Prepared Remarks of Secretary Shaun Donovan at the Heywood Wakefield Assisted Living Conversion Program Groundbreaking

Levi Heywood Memorial Library
Gardner, MA
Monday, August 30, 2010

Thank you so much, Matt (Walley), for that introduction.

It's an honor for me to be with all of you today as we celebrate the groundbreaking of the Heywood Wakefield Assisted Living conversion. And I'd like to thank Governor Patrick for his leadership, Mayor (Mark) Hawke, and Richard Walega from HUD.

But most of all, I want to thank Chairman John Olver, who knows how to get results for Massachusetts families in Washington.

We certainly think the world of him at HUD. As chair of the subcommittee that funds housing, Chairman Olver recently passed a budget that will help us accomplish so much at such an important time, from realizing President Obama's commitment to ending homelessness in America to putting the government back the business of building affordable rental housing.

Indeed, you can see that right here at Heywood Wakefield, as this community turns what was once a vacant mill into affordable housing for low-income seniors -- thanks to his efforts, $15 million in HUD funding and President Obama's Recovery Act.

Now, I know some of you may have read about how the Recovery Act is winding down. I've read those stories myself. But I'm here in Gardner today because it's clear the Recovery Act is still going strong.

Indeed, this summer has actually been one of the most active Recovery Act seasons yet, with tens of thousands of projects getting underway and hundreds of housing developments just breaking ground across the country -- creating jobs for American workers and economic growth for businesses, large and small, investing in the communities that need it most.

And if you look around us here at Heywood Wakefield, you can see why the nonpartisan Congressional Budget Office said just last week that the Recovery Act has boosted the number of American jobs by as much as 3.3 million.

That's because you can see for yourself how Recovery Act investments are creating good-paying jobs and jumpstarting the construction and rehabilitation of the affordable housing development communities around the country need to sustain those jobs.

It's a far cry from where we were not too long ago. When our economy crumbled and our credit markets froze, so did the affordable housing investments states were able to make, stopping projects like the Heywood Wakefield rehabilitation dead in their tracks.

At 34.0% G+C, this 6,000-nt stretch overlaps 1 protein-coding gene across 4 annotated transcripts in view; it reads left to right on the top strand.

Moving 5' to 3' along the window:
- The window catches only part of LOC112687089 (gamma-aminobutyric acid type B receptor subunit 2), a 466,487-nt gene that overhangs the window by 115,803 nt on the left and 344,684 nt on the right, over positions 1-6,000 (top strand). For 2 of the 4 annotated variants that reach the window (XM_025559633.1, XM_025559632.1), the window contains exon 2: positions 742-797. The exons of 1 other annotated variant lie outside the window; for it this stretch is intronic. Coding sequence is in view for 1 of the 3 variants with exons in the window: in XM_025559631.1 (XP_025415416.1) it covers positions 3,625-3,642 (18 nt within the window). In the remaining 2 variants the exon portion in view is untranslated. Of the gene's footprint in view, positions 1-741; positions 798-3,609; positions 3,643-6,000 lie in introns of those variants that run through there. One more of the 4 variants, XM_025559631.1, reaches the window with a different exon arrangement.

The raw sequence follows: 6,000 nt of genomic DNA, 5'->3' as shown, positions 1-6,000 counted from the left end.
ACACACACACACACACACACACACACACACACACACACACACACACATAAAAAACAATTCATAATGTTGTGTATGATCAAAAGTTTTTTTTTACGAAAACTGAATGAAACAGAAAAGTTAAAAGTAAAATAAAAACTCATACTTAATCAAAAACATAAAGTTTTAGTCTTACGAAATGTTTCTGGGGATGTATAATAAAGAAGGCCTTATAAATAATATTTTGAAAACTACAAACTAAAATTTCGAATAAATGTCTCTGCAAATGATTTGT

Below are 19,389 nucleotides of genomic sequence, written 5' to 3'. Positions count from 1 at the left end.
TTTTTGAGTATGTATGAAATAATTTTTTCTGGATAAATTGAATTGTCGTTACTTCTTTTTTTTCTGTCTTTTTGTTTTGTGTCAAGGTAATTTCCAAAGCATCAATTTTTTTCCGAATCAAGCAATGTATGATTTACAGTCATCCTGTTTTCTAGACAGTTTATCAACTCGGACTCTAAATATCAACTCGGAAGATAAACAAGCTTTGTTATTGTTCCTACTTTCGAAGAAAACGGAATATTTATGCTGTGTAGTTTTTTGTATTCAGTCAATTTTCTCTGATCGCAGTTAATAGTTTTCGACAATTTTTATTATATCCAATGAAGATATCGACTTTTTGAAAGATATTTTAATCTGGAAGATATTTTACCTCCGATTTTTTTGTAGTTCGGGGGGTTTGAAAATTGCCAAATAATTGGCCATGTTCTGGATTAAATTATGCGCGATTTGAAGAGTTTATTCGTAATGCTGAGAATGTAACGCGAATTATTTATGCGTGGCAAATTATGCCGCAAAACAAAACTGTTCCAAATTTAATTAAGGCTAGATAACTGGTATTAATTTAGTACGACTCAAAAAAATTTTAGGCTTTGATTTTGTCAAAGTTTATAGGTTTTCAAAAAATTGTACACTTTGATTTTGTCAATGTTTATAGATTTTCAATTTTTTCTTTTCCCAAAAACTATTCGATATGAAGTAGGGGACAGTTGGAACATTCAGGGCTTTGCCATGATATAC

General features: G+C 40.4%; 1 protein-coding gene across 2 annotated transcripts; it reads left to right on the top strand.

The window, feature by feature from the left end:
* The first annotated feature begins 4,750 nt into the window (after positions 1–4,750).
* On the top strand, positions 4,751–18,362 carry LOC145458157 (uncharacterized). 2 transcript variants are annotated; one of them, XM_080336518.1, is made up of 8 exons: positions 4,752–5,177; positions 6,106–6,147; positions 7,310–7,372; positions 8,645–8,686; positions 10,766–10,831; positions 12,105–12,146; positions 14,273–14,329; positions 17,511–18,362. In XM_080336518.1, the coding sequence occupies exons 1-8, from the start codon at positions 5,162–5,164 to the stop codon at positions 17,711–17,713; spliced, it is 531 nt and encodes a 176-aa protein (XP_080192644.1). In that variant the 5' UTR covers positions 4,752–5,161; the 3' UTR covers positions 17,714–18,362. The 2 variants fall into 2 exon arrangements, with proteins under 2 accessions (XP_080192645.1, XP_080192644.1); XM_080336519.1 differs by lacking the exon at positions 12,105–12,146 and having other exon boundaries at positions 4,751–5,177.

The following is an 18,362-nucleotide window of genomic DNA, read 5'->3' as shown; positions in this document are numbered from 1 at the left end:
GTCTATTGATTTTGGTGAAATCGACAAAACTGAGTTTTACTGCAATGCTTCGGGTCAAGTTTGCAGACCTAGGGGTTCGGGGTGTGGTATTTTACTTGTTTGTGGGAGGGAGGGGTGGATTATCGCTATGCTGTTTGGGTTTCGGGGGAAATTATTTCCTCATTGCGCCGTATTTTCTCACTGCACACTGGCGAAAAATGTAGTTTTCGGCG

Within six months after the President signed the Recovery Act, which included $2.25 billion in funding nationwide--and over $59 million for Massachusetts--to get affordable housing developments just like this one moving again -- helping to resume construction on over 32,000 affordable homes across the nation, and putting construction workers back on the job.

Right now, 50 construction workers are employed here at Heywood Wakefield. That's in addition to the Recovery Act laying the groundwork for 30 assisted living workers who will have jobs here permanently once construction is completed.

But, of course, the biggest impact of the Recovery Act will be felt by the seniors who will live here. As a result of Chairman Olver's leadership and the leadership of Governor Patrick and Worcester Community Housing Resources to shepherd this development across the finish line, seniors will now have access to 78 affordable homes.

Of course, we all know we have more work to do.

That's why President Obama fought to save hundreds of thousands of jobs for teachers, cops and firefighters and continues the fight to pass a small business jobs bill the minority in the Senate has stood in the way of for months.

Like that bill, this investment is about jobs -- and unlocking the potential of the American people.

It's also about ensuring that low-income seniors have every opportunity to live in comfort and dignity -- and understanding that when we invest in housing, we also invest in the people who live in that housing.

But above all, it's about creating new tools to work with the community leaders who know our neighborhoods--and the people who live in them--best. Leaders like Congressman John Olver.

That is what this effort is about -- and it's why I'm so glad to join you all today. Thank you.


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